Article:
Now With Navigation and Charted Archives

Every couple weeks, I sit down and try to think of things that will make this site better. Rather than post each time I come up with something, I typically wait until I have a few to share and then post about it. This is another one of those posts.

Charted Archives

A few weeks ago, I thought it would be cool to show my archives by month in a bar chart. My thought process was that someone new to the site could see the graph and very easily get a feel for the frequency of my posting. Below is a little screenshot for archival purposes and those in a feed reader. You can also just scroll towards the bottom of any page to see it live.


Navigation and Search

I’ve always put a lot of emphasis on my footer. From there you can get to pretty much anywhere on the site, but I thought it was high time that I finally put some navigation at the top. Then I thought, while I was at it, I might as well add some new content, so there are now two new pages to peruse.

The first page is dedicated to all my projects. It lists those that I care about, along with a little history and such. I think sometimes our Github profiles and a websites get too disconnected, so I think this will help connect the two a bit.

The second page I am simply referring to as “dude”: Whenever I find something new and fall in love with it, I’m always telling my friends, “Dude, you have to check this out.” That theory along with the success of my setup and software post, led me to believe I should have a page here at RailsTips dedicated solely to the things that make me say “dude!”.

The other tweak I did is I moved the search box to the top of the page from the sidebar. The reason for the move is that I think the search box is easily overlooked in the sidebar, but should do fine up at the top. It also helps balance the content above the navigation a bit.

Again, for archival purposes, I’m including a picture of the nav and search tweaks.

Navigation and Search

The only other addition worth noting is that I’ve switched from sections/categories to tags for articles. More a semantic change than anything, but I thought I would mention it. One of the next tweaks I’ll do is add a tag page where you can view all the tags listed alphabetically to get an idea for the topics covered here.

That is all for now. Just thought I would mention the updates for those who read the posts from their feed reader and for those that might be new to the site. I hope they make it even easier to find and discover the content I’ve been posting.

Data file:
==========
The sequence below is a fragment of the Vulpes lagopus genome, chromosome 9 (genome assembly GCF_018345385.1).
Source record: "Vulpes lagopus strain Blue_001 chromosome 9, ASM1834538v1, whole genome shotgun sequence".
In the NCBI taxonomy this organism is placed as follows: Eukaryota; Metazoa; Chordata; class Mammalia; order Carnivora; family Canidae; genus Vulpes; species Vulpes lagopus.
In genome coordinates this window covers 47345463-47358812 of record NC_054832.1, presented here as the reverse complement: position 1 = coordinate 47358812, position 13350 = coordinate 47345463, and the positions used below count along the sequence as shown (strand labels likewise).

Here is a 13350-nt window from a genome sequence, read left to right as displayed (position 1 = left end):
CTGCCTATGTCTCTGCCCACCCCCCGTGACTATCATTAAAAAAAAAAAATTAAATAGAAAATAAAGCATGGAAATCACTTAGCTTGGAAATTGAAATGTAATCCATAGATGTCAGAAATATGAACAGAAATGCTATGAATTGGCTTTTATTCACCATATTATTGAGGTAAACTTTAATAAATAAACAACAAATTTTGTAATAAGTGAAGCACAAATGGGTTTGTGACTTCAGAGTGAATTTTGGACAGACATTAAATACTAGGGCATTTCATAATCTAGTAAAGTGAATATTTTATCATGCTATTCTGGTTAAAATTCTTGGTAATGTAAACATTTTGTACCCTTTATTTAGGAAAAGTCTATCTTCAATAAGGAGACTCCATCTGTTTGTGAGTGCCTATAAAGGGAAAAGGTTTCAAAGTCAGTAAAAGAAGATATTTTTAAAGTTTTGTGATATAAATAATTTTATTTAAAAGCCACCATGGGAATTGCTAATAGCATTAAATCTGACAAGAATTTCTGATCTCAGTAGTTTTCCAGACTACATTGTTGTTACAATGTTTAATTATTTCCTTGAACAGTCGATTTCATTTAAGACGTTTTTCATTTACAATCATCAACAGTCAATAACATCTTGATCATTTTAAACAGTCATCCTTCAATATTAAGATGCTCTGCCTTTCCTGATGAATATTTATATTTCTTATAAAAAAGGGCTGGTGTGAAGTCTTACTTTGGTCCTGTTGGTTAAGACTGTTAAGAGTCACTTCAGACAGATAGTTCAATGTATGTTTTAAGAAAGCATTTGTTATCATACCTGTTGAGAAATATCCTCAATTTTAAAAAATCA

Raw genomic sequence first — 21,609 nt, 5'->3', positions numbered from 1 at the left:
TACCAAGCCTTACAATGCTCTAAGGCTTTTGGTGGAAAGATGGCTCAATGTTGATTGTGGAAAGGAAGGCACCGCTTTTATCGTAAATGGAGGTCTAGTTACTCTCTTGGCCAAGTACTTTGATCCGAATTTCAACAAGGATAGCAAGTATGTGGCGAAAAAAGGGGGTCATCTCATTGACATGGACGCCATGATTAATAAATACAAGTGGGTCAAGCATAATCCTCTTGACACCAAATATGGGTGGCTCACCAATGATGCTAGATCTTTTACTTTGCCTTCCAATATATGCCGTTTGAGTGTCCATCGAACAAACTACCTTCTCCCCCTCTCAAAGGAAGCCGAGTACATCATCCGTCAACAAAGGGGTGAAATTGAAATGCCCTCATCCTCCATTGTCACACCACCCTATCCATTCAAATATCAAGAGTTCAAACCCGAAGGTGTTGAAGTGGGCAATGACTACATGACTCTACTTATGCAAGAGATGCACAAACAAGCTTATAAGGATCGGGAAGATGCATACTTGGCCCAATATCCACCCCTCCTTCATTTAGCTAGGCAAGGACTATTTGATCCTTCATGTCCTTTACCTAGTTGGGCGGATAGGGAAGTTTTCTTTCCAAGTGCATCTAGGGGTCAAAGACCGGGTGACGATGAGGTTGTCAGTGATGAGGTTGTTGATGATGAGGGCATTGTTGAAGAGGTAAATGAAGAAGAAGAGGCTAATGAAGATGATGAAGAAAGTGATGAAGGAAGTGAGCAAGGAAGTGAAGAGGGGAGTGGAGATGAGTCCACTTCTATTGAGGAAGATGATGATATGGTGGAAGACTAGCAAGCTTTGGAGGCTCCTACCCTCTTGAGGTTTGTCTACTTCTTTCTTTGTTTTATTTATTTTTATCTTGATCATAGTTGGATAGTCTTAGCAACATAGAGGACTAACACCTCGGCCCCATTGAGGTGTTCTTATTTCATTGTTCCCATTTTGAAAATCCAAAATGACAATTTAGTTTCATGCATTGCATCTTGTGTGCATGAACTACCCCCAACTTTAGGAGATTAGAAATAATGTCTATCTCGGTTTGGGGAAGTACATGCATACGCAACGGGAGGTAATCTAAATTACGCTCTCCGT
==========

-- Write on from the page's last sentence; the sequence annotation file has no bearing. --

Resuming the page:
1. The site looks good — clean and easy on the eye. The bar chart is well done too. Nice!

  2. @Andy – Thanks! Glad you like it.

  3. I love the bar chart, that’s a brilliant idea and it looks fantastic.

    Then again I am a huge chart geek.

  4. Hi, John! I got to know you from BlawgTips (long time no posts, uh?) and immediately came up to RailsTips, which I found very very useful content, and now I know it is really a nice “application” also!

    I’m starting a research quest to find a blogging engine made with Rails so I can migrate my Posterous content to my own site and with some functionalities added.

    Are you using an engine here? Or maybe it is self development? If so, is this site open source code? Don’t you plan to release it under an open source license?

    Thank you for the content, for the attention, for the blog tips, example, etc. Hope I can soon share some code too.

  5. @ John Nice! How do you make your charted archives? Is there a plugin for that? I am always curious about charts.

    @Marcelo, btw, about Blog engines in Rails you have Mephisto and Typo. I am using Typo, I am satisfied with it. The dev team is very supportive.

  6. @Marcelo – At the time of this comment, RailsTips is powered by Mephisto.

    @Harry – Basically I looped through the counts of the archives for the past so many months and then create a div that has a height of count * 10px and a span inside it positioned at the top that contains the count number. I know that 11 is the most I’ve posted in a month so I just set the height of the whole graph area to be a little greater than that.

    A less fragile way would be to loop through the counts and get the max count and then divide each count by the max and times that by 10. I just didn’t take the time to do that. Then I could set the height and know that I’d never go over it. Does that all make sense?

  7. How did you add this? It’s very cool! Much nicer than a big list of months.

  8. @Melvin – I use Mephisto currently and here is a pastie of the liquid/html code and the css. It is actually kind of hacked in and could definitely be cleaned up, but it gets the job done for now.

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Authored by John Nunemaker (Noo-neh-maker), a programmer who has fallen deeply in love with Ruby. Learn More.


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